Specifically, the PNC initiates the hand-off by requesting a Zone Report from each PCS unit connected through the fully loaded cell station in question. Each PCS unit then generates a respective Zone Report that contains information regarding the connectability of the unit to other cell stations within the particular zone. The PNC then uses the Zone Report to select a PCS unit to hand off to another cell station that is not fully loaded and that, according to the handed-off PCS unit's Zone Report, is capable of establishing a communication link with the handed-off PCS unit. After the PNC causes the PCS unit to be handed off, a channel is freed on the once fully loaded cell station, thereby enabling the PCS unit generating the call request to connect to the cell station.
Regarding the PCS Zone Report, each cell station is required to broadcast system information in a periodic manner within a specified period of time, typically known as a superframe, on a specified channel (frequency) used by PCS units to register with the cell stations, and used for the above-described PCS unit hand-offs. The cell stations broadcast in a time-slotted manner, with a predetermined number of cell stations (for example, 25 stations) in a particular zone sharing the same broadcast channel.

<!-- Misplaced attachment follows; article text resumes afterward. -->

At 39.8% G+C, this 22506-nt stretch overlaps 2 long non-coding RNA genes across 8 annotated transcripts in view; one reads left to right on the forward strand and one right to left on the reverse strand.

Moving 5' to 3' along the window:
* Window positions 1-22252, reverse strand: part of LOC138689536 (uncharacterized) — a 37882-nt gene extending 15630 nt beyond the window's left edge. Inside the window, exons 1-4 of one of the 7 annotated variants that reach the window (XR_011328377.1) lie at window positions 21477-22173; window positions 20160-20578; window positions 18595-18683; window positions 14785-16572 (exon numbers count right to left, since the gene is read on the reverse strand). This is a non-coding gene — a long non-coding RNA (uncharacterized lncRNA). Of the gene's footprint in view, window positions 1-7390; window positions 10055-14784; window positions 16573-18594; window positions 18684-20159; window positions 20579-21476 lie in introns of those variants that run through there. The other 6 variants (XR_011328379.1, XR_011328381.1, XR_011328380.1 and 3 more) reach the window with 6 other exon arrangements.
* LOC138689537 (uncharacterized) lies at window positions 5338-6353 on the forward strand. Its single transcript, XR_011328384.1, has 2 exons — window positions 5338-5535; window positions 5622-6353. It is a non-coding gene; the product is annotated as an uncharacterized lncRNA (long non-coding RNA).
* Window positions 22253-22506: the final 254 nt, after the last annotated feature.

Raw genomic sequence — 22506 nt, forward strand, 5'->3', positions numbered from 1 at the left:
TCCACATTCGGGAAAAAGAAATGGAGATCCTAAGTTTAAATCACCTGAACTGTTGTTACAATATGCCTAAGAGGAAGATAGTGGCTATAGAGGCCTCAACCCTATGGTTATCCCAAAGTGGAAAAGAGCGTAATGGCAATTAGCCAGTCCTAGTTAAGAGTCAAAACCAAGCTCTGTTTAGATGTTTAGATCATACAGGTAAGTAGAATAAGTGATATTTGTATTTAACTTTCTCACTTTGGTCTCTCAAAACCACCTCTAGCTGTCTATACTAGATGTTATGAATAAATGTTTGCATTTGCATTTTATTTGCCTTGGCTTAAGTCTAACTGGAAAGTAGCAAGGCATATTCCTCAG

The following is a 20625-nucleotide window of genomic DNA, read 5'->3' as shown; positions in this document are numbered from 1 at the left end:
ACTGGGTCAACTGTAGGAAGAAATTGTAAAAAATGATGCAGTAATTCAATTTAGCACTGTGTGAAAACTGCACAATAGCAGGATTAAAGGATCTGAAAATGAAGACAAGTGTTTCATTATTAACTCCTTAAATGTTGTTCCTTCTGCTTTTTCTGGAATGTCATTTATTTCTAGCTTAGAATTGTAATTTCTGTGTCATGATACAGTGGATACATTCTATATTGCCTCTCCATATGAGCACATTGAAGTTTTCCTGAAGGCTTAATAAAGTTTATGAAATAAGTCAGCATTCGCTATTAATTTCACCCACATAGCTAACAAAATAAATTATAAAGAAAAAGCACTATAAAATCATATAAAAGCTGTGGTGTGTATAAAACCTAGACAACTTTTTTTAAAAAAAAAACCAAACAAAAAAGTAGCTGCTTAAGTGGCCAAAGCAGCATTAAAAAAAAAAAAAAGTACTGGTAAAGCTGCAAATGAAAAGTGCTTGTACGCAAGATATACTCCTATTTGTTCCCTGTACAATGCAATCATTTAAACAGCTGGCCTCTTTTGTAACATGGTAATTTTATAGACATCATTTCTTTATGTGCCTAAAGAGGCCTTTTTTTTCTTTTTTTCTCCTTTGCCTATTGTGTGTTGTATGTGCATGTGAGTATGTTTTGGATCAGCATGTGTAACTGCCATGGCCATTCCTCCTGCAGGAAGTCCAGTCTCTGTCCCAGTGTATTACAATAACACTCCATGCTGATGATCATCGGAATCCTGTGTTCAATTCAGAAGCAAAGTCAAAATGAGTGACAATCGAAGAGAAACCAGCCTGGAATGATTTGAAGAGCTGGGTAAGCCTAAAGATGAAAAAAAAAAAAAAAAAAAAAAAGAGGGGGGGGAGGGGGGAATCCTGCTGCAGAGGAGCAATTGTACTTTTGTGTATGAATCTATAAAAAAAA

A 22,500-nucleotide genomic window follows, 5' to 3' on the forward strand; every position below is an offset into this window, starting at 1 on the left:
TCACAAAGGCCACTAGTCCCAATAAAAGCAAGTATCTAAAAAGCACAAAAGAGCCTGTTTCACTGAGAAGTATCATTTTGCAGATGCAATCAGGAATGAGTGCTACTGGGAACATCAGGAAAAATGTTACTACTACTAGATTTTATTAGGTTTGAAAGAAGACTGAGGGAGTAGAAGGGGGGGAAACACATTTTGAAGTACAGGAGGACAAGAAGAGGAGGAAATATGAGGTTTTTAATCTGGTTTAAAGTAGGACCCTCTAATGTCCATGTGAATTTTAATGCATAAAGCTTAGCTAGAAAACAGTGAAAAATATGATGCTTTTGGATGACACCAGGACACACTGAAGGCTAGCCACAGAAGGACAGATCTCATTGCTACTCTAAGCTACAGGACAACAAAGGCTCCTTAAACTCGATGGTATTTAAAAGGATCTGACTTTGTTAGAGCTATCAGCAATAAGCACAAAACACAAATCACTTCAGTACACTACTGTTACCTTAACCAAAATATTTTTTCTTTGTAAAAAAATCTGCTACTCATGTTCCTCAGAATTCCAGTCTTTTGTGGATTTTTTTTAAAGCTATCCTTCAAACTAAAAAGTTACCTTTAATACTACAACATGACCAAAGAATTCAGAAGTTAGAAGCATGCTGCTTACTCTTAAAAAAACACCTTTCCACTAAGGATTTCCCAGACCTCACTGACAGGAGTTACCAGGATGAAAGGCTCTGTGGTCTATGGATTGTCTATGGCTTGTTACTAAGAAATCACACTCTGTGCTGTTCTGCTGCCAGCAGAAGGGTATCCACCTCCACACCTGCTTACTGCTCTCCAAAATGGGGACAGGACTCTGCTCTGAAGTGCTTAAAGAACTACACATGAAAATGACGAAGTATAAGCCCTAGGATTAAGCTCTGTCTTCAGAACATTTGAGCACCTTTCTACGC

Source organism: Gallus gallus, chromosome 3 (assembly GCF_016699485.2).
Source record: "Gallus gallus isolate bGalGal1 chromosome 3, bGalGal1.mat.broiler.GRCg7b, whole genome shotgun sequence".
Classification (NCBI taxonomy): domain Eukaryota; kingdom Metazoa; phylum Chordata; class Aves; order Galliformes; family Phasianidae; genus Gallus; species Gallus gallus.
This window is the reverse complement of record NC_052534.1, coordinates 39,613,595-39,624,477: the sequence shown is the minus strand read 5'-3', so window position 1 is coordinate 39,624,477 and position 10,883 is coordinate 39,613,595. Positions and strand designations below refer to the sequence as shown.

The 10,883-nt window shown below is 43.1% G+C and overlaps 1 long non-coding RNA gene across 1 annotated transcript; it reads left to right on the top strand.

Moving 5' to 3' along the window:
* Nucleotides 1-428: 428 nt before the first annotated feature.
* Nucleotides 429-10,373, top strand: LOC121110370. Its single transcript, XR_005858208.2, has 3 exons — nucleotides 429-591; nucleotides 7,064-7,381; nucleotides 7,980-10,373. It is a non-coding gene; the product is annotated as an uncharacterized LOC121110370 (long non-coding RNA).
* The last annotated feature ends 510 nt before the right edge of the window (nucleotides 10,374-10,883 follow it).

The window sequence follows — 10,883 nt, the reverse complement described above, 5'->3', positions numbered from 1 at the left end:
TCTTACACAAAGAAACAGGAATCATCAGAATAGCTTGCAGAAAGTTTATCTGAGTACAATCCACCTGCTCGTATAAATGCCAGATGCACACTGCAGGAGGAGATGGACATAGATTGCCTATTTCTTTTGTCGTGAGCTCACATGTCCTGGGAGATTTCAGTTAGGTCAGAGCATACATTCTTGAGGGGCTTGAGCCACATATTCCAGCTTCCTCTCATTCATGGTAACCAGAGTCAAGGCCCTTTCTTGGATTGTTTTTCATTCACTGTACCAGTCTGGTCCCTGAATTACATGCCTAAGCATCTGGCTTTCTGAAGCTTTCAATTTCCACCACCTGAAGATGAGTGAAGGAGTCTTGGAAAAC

Referring to FIG. 9, based on the above cell station broadcast protocol, each PCS unit generates a Zone Report to indicate cell station broadcast signal levels around the PCS unit to the PNC by performing the following. At 170, the PCS unit tunes to the system broadcast channel. Next, at 172, the PCS unit synchronizes with the start of a cell station broadcast frame.
Consequently, at 174, the PCS unit measures the level (strength) of a cell station broadcast frame, and receives cell station frame information (containing a cell station ID) from the cell station to update a list of the strongest cell station RF reception levels (those cell stations broadcasting a pilot signal at or above a predetermined signal strength). At 176, if the broadcast cycle (superframe) is finished, then every cell station within a zone around the PCS unit has broadcast 1 frame, and the PCS unit generates a Zone Report at 178. If the cycle is not finished, the PCS unit measures the level of the next cell station broadcast frame and receives corresponding cell station frame information at 174 until all cell stations have broadcast frame information and the broadcast cycle has ended.